4. Change "browser.feeds.handler.default" to "web"
  5. Change "browser.feeds.handlers.webservice" to "http://fusion.google.com/add?feedurl=%s"
  6. You might also need to change "browser.contentHandlers.auto.application/vnd.mozilla.maybe.feed" to "http://fusion.google.com/add?feedurl=%s"
  7. You might also need to change "browser.contentHandlers.types.0.title" to "Google"
  8. You might also need to change "browser.contentHandlers.types.0.type" to "application/vnd.mozilla.maybe.feed"
  9. You might also need to change "browser.contentHandlers.types.0.uri" to "http://fusion.google.com/add?feedurl=%s"
Now when you are on a site that offers RSS feeds the "Subscribe" button should be active (sometimes, when there are many different RSS feeds available on a site they are available through separate links on the site while the main RSS subscribe button is inactive so you might need to dig a little for the RSS  subscription link) - however in both cases you should get the option to put the RSS feed onto your iGoogle page or subscribe with Google Reader then.

Related post: Efficiently following web news with RSS, Why RSS Feeds and alternatives to Google Reader.


The truth about software

To summarize the software-troubles:
  • Too many bugs
  • Too difficult to use
  • Too much administration and maintenance work
As you might already know, as it seems obvious for you - or maybe, if you are listening to your inner voice, you only hear it from somewhere burried deep down in your mind: software is full of bugs. There is no bugfree software.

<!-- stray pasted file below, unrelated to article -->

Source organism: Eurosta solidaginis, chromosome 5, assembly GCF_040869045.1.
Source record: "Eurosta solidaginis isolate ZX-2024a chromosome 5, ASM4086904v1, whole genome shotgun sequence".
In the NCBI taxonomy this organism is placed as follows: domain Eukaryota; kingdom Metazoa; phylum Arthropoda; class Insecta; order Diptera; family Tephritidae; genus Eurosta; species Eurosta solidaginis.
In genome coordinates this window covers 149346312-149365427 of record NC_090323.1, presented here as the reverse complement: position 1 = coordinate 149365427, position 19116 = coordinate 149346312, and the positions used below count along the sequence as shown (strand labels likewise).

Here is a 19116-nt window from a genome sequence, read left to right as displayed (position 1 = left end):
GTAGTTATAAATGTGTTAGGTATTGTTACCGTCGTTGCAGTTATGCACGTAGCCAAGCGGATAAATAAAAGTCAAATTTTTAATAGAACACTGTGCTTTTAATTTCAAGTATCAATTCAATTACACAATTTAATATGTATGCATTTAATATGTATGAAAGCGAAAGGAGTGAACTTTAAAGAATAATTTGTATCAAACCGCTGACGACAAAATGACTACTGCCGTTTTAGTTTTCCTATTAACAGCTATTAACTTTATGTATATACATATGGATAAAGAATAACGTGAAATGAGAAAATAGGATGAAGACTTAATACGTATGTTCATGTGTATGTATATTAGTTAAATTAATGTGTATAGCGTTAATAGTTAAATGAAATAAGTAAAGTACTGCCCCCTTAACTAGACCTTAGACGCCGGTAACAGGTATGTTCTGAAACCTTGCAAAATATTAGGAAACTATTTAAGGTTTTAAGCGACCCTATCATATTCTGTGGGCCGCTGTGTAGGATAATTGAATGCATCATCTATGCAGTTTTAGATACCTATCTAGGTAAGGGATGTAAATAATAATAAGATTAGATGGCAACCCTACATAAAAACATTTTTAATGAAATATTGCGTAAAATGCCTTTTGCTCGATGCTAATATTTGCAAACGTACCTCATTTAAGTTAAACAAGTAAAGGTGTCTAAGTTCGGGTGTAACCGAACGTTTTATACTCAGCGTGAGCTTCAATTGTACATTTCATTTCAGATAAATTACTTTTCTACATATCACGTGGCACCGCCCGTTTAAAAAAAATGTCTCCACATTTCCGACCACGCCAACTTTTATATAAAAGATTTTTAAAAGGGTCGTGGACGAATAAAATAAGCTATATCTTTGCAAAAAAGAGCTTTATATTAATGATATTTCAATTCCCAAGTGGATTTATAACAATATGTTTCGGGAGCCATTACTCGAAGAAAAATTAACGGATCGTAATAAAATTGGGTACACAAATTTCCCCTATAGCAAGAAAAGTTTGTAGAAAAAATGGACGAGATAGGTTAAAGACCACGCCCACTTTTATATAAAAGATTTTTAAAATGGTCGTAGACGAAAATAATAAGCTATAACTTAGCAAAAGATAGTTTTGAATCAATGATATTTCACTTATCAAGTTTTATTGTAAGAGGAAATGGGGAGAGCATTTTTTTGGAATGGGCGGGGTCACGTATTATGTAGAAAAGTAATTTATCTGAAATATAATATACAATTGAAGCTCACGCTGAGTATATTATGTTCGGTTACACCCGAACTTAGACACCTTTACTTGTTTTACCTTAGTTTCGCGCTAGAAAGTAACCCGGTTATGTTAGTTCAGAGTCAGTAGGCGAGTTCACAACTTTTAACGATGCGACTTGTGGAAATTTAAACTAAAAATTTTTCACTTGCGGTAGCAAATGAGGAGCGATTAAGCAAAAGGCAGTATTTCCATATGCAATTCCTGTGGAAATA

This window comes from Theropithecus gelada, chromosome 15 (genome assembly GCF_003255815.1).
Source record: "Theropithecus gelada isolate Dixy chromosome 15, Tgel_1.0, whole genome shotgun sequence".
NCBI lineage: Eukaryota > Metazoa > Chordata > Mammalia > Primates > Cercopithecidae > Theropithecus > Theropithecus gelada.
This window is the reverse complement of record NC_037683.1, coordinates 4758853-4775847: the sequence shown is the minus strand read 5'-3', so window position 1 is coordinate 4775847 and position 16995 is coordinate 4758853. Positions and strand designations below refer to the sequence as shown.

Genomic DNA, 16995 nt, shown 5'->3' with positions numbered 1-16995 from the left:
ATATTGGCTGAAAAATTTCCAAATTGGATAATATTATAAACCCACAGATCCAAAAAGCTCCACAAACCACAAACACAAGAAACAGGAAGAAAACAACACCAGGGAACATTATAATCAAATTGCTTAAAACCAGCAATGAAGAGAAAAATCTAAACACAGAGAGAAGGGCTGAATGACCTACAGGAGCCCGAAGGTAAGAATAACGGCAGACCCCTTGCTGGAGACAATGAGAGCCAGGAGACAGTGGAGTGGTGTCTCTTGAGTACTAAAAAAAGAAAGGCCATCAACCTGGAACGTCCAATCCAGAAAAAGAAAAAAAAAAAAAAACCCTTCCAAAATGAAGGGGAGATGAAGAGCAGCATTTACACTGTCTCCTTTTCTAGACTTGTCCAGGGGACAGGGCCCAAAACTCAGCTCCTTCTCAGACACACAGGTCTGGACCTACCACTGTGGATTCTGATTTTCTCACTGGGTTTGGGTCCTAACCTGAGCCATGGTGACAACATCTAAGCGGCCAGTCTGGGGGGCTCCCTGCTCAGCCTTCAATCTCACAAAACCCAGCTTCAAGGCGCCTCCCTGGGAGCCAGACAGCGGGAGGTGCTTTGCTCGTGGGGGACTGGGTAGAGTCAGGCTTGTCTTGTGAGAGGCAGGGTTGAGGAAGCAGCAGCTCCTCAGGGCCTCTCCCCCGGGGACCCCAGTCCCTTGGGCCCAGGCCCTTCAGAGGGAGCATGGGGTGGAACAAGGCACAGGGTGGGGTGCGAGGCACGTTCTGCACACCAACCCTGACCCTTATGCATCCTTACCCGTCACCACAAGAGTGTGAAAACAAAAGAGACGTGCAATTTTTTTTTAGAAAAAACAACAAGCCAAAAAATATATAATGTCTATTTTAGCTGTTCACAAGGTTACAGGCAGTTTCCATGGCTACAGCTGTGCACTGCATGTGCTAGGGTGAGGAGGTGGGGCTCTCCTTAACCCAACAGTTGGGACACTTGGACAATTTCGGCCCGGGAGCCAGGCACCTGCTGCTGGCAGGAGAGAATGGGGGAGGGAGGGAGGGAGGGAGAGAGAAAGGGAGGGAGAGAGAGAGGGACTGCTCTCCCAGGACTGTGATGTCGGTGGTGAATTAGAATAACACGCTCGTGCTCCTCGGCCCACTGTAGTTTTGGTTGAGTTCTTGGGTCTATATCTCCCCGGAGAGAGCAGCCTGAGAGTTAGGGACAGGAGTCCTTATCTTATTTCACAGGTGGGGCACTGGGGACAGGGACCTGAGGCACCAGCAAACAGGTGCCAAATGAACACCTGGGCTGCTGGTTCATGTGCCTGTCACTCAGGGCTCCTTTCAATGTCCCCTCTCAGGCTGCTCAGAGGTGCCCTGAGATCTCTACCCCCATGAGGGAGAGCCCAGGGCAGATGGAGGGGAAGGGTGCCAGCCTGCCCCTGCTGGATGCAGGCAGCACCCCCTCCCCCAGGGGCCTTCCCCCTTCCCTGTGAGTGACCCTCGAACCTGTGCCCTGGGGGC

Since I started programming, I could see the IT world complexity growing and growing. In the beginning there was one processor and one process running at a time - no other software to integrate with. Everything was easier. When I think back to times of Commodore C-64 or when I was using the MS DOS Borland Turbo Pascal or C compilers - they were all extremely robust and when there was something not working as desired, I could be to 99 % sure that it's my fault. So at least the core system and the development platform were rock-solid and stable. That did not always apply to my programs... ;-)

Nowadays, operating systems and their core services as well as development environments - and in addition to that a bunch of third-party libraries all have their issues. So the software developer doesn't even start on a rock-solid base as it happened to be back in the early eightees (at least according to my experience - YMMV). In addition to that: If you want to produce cars, toys or whatever other physical stuff, in most cases you need a factory and a lot of money before you can start. For producing software, all you need is a computer and download some tutorial from the net and even a fool can get started - and unfortunately a lot of fools do...